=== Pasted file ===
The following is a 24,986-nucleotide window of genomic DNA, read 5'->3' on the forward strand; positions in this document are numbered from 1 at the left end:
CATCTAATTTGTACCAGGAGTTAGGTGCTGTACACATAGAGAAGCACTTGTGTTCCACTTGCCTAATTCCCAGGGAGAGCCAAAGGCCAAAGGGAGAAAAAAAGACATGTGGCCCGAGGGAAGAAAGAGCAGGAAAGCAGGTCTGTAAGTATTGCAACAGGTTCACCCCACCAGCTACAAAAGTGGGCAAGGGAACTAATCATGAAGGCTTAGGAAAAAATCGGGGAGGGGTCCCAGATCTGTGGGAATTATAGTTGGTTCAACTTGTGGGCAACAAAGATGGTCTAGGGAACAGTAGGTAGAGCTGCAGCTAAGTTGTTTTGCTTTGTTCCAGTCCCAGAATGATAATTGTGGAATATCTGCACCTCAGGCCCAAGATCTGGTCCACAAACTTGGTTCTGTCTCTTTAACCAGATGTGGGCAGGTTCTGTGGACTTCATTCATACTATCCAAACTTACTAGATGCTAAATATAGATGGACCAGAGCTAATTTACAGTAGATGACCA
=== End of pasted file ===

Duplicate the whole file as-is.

The following is a 24,986-nucleotide window of genomic DNA, read 5'->3' on the forward strand; positions in this document are numbered from 1 at the left end:
CATCTAATTTGTACCAGGAGTTAGGTGCTGTACACATAGAGAAGCACTTGTGTTCCACTTGCCTAATTCCCAGGGAGAGCCAAAGGCCAAAGGGAGAAAAAAAGACATGTGGCCCGAGGGAAGAAAGAGCAGGAAAGCAGGTCTGTAAGTATTGCAACAGGTTCACCCCACCAGCTACAAAAGTGGGCAAGGGAACTAATCATGAAGGCTTAGGAAAAAATCGGGGAGGGGTCCCAGATCTGTGGGAATTATAGTTGGTTCAACTTGTGGGCAACAAAGATGGTCTAGGGAACAGTAGGTAGAGCTGCAGCTAAGTTGTTTTGCTTTGTTCCAGTCCCAGAATGATAATTGTGGAATATCTGCACCTCAGGCCCAAGATCTGGTCCACAAACTTGGTTCTGTCTCTTTAACCAGATGTGGGCAGGTTCTGTGGACTTCATTCATACTATCCAAACTTACTAGATGCTAAATATAGATGGACCAGAGCTAATTTACAGTAGATGACCA